Box Turtle

NOTE: SEAVS does not condone nor recommend keeping any wildlife animal in captivity.

Tank Size

A 30-gallon tank with a screen top or a Rubbermaid container 30”x15”x8” should comfortably accommodate 1 box turtle.


The safest substrates are cypress mulch, newspaper, indoor/outdoor carpet, and recycled newspaper products such as Carefresh.


Complete Diets: About 30-40% of the diet should consist of a complete box turtle diet such as: Rep-cal, Zeigler, Scenic or Pretty Pets. Be sure to offer a pelleted diet and soften it in water before giving it to your box turtle. You may have to smash it up with fruit to get your turtle to eat it.

Fruit and Greens: If you have an Eastern or a Western/Ornate box turtle about 20-30% of the diet should consist of healthy fruits and leafy greens. Try kiwi, all melons, mango, all berries, some banana, kale, collard greens, romaine, red and green leaf lettuce and some shredded carrot and sweet potato. If your turtle won’t eat the veggies, shred them very fine and mix them with smashed fruit.

Insects and worms: About 30-40% of the diet for Eastern and Western/Ornate box turtles and about 70-80% of the diet for Three-toed box turtles should consist of earthworms, crickets, grubs and mealworms. Always purchase these from a pet shop or a bait shop since insects caught outdoors could contain toxins. Always “gutload” the insects before feeding them to your turtle. This can be accomplished by feeding the insects healthy foods such as greens, crushed dog food, and commercial cricket food prior to giving them to your pet.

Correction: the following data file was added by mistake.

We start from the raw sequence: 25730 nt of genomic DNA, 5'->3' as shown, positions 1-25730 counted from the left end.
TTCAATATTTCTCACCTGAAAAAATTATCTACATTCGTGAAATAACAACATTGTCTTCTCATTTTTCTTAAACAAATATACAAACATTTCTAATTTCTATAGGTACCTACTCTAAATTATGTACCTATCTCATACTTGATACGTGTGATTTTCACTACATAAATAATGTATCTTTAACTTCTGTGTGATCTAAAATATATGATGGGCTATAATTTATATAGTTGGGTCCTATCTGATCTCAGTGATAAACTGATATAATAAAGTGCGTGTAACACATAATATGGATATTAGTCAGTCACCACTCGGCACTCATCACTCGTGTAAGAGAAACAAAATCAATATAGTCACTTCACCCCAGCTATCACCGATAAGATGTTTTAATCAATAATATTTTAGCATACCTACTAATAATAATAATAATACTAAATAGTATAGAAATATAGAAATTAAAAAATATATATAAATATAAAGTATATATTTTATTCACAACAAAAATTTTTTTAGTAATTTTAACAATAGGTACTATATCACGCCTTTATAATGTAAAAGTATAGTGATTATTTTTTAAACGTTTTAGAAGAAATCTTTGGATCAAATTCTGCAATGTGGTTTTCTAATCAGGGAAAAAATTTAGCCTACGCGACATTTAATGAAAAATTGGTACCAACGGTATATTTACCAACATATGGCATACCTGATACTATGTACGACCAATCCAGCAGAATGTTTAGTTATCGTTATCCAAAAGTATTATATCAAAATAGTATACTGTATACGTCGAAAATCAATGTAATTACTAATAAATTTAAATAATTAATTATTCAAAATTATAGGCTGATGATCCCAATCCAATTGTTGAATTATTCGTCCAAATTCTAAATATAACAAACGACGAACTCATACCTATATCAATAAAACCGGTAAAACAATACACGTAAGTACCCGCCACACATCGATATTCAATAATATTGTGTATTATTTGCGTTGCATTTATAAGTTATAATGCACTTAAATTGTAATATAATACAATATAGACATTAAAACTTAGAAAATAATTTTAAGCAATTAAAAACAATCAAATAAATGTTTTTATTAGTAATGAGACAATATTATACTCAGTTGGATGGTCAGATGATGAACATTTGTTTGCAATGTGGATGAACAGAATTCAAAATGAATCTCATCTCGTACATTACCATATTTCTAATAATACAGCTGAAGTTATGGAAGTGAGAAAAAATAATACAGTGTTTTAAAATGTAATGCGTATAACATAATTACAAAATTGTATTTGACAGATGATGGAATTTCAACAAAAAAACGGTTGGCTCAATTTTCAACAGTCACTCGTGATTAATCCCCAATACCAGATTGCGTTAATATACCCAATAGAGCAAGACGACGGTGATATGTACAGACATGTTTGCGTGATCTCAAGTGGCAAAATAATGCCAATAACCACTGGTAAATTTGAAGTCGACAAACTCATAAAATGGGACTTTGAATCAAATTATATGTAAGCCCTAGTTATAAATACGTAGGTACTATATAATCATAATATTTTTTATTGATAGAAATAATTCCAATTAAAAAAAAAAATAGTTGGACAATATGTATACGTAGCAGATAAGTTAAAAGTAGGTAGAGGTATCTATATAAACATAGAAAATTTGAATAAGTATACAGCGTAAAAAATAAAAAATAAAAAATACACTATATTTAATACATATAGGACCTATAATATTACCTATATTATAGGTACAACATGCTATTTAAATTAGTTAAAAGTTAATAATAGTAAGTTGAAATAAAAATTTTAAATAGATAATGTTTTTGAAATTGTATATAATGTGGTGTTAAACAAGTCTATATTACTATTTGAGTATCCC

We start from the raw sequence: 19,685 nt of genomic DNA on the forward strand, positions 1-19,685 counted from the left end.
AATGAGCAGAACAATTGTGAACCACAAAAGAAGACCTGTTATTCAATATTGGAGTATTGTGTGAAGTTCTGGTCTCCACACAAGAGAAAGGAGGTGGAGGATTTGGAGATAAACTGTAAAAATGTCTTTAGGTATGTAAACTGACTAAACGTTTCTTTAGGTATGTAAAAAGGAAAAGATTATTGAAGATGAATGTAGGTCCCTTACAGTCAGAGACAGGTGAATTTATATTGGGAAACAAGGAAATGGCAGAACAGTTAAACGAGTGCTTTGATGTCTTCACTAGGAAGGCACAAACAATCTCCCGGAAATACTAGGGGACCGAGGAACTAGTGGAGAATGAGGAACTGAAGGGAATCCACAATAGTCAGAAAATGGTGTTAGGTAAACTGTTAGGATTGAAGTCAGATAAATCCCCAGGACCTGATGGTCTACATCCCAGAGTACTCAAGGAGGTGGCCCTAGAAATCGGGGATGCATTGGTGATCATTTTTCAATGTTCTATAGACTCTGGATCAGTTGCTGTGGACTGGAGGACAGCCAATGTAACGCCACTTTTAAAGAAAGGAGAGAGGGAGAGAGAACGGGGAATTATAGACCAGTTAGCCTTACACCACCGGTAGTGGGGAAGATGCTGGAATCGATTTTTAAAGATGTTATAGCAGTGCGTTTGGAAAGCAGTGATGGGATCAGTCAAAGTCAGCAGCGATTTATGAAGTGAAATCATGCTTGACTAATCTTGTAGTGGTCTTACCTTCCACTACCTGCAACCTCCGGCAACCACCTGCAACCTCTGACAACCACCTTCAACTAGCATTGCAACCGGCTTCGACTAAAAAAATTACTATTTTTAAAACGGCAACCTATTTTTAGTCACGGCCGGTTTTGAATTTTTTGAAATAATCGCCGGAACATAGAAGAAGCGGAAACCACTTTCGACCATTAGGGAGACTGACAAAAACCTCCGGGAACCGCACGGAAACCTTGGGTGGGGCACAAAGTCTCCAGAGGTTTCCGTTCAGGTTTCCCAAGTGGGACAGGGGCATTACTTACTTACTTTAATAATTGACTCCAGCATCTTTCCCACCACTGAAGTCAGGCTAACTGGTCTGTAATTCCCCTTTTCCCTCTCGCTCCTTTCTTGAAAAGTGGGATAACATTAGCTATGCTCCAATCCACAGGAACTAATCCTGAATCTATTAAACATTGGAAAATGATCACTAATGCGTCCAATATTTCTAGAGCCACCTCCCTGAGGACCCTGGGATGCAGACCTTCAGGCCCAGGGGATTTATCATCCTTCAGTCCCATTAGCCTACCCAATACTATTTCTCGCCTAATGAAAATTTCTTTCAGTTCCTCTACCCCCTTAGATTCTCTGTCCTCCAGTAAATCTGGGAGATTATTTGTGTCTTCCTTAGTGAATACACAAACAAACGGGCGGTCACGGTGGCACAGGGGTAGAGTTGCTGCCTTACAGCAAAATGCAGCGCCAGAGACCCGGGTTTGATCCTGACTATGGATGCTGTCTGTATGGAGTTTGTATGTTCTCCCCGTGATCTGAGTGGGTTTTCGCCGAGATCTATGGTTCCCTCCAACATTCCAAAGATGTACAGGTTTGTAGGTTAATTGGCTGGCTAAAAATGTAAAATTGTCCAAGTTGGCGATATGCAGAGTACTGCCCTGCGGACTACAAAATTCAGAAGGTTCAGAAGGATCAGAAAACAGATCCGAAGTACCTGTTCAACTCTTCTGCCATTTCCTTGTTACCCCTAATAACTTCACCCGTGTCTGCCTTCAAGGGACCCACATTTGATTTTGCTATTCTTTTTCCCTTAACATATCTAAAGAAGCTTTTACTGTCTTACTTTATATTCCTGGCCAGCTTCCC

Keeping your box turtle adequately hydrated is very important. Offer a shallow, non-spill bowl in the enclosure for drinking water. Clean it daily. Soak your box turtle in shallow warm water for 15 minutes 1-2 times weekly to aid in hydration.

Lighting and Temperature

A basking area with an incandescent bulb should be offered on one side of the cage. The temperature under that light, where the turtle will actually sit should reach 85-90 degrees F. You also need to offer a 5.0 UVB fluorescent light over the basking area. This bulb needs to be 7-15 inches from the animal in order for the animal to benefit from it. Make sure there is NO glass or plastic between this bulb and your box turtle as this filters out the useful rays. Lights should be on for 12 hours daily, and UVB fluorescent bulbs need to be replaced every 6 months (even if they still work). **Right now there are several incandescent bulbs that provide heat and UVB such as, Active UVB bulbs and Zoomed’s halogen UVB bulb.

Heating Pad

An under the tank heating pad or a red light bulb may be used to provide extra heat at night, but the cage temperature does need to drop into the lower 80’s – upper 70’s.